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As a filmmaker, Kenneth Branagh has masterly adapted Shakespeare to the screen like no one else; his HAMLET is one of the truly great cinematic achievements. Branagh has also scored a success with his Hitchcockian thriller DEAD AGAIN, as well as droll little comedies like A MIDWINTER'S TALE. With MARY SHELLEY’S FRANKENSTEIN ($28), Branagh brings a fluid and sumptuous visual style that invigorates a story that has been played out countless times upon the silver screen. There is hardly a moment in the film where the camera does not seem to be in motion; this draws the viewer into the film as though they were witnessing the events of the story firsthand. Branagh has to be credited for the virtuoso staging of the sequence in which Frankenstein brings his creation to life. It is reminiscent of other films, yet completely new and totally thrilling.

Unlike previous Frankenstein films, the screenplay for MARY SHELLEY’S FRANKENSTEIN is quite faithful to the tragic consequences of the 1818 novel. In fact, the screenplay may be a bit too faithful to the spirit of the novel, resulting in moments of horror that even I found to be unsettling. Kenneth Branagh stars as Victor Frankenstein, a medical school student whose obsession with overcoming death leads to his own personal downfall. Unwilling to accept that death is the one absolute that physicians will never be able to overcome; Frankenstein strives to create life from death. Unable to see beyond this all-consuming obsession, Frankenstein realizes too late that what he has created is an abomination in the eyes of both God and man. As the story reaches its climax, Frankenstein is made to pay for his blasphemy. The creature, realizing that there is no place for him in the world of mankind, sets out to destroy his maker as retribution for an unlivable existence.

Robert De Niro proved to be the ideal choice to play the horrifying, yet ultimately pathetic creature. An actor of De Niro's abilities is what was required to overcome the extensive prosthetic makeup that portrayed the creature as a hideous mockery of a man, stitched together from numerous bodies. De Niro makes the creature live by delivering a performance that proves the soulless being to be the ultimate lost soul. As Frankenstein, Branagh gives an impassioned, almost manic, performance. Together, Branagh and De Niro give their characters a life that never existed in another cinematic adaptation of the story. The beautiful Helena Bonham Carter provides a captivating performance as Victor Frankenstein's fiancée Elizabeth. Branagh and Bonham Carter display a passionate onscreen chemistry that serves this rendering of the story quite well. Branagh's obvious infatuation with Bonham Carter is evidenced whenever she appears on screen, with the camera lovingly caressing the object of his affection.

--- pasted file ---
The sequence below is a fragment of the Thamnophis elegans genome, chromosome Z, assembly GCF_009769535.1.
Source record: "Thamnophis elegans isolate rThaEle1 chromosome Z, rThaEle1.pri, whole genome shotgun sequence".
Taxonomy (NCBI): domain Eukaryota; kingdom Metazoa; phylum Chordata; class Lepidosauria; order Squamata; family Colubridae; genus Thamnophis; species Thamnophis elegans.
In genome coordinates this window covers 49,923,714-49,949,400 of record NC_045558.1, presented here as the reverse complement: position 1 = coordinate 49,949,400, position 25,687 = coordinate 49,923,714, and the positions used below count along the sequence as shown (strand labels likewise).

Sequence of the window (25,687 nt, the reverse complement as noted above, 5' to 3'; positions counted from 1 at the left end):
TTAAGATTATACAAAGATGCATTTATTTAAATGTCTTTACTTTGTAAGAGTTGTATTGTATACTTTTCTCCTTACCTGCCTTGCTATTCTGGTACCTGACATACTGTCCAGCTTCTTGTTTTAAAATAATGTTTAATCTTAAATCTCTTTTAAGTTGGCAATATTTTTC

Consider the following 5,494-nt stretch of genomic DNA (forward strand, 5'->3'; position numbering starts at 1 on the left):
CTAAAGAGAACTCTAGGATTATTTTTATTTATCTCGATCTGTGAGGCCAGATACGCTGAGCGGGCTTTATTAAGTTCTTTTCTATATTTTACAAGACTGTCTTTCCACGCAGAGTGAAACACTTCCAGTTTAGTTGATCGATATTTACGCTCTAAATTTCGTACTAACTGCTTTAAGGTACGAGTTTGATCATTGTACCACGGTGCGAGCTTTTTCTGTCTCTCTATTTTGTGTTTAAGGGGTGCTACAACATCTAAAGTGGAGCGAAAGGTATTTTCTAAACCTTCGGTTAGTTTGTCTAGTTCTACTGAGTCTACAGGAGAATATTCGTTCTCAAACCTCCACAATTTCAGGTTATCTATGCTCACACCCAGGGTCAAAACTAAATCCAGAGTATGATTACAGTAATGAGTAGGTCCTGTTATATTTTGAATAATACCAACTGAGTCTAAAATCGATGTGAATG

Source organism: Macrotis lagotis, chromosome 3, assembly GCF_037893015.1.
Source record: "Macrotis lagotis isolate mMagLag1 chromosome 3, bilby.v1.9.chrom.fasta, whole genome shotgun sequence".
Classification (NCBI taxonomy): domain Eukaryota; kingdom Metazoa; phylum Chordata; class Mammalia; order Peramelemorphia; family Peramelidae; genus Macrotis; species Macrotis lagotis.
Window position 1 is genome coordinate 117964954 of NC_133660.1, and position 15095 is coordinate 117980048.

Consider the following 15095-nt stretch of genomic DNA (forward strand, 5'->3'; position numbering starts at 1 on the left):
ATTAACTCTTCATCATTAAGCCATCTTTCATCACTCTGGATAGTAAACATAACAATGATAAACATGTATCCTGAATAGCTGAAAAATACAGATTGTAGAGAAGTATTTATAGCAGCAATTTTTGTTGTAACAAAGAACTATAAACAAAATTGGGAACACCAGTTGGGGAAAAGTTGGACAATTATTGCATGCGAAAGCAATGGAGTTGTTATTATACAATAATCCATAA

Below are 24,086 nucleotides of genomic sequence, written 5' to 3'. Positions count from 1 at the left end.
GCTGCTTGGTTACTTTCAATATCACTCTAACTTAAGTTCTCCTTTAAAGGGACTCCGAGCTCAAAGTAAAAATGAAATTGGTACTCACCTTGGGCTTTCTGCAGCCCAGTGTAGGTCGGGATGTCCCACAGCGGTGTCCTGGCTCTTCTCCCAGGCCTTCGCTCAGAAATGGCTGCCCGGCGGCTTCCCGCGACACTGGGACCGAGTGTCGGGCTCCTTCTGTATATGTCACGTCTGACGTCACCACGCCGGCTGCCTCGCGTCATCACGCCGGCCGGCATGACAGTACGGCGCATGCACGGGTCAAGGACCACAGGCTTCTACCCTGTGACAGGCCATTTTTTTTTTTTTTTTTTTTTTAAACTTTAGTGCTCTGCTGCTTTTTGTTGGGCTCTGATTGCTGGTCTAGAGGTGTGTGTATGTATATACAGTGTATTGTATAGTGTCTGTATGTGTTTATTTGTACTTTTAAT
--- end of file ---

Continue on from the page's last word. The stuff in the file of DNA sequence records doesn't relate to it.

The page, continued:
The phenomenal production design and attention to detail that was lavished upon MARY SHELLEY’S FRANKENSTEIN is obscured by the full screen presentation of the film, rendering it an unsatisfying viewing experience. The anamorphic enhanced wide screen presentation frames the film to its proper aspect ratio of 1.85:1, and retains the cinematic thrill. Roger Pratt's beautiful cinematography creates different moods at different points in the film by using decidedly different light and color schemes. The transfer holds a consistently sharp and well-defined look throughout; thus reproducing moments of warm, richly saturated hues as effortlessly as the moments when the image turns cold and almost colorless. Except for the darkest sequences, there was nary a trace of compression artifacts. MARY SHELLEY’S FRANKENSTEIN sounds far better on DVD, than it did in a movie theater with an impressive sound system.

The Dolby Digital 5.1 channel soundtrack has excellent separation across the front, plus clear, natural sounding dialogue reproduction. Bass reproduction is strong, especially during the film’s opening moments, while the surround channels provide ambience and fill out the sound. Additionally, Patrick Doyle’s stirring score is strongly integrated into the mix, however the music has a definite life of its own.

Through the simple interactive menus one can access three theatrical trailers, which are this DVD’s only supplement.




DVD reviews are Copyright © 1999 THE CINEMA LASER and may not be copied or reprinted without the written consent of the publisher.
THE CINEMA LASER is written, edited and published by Derek M. Germano.



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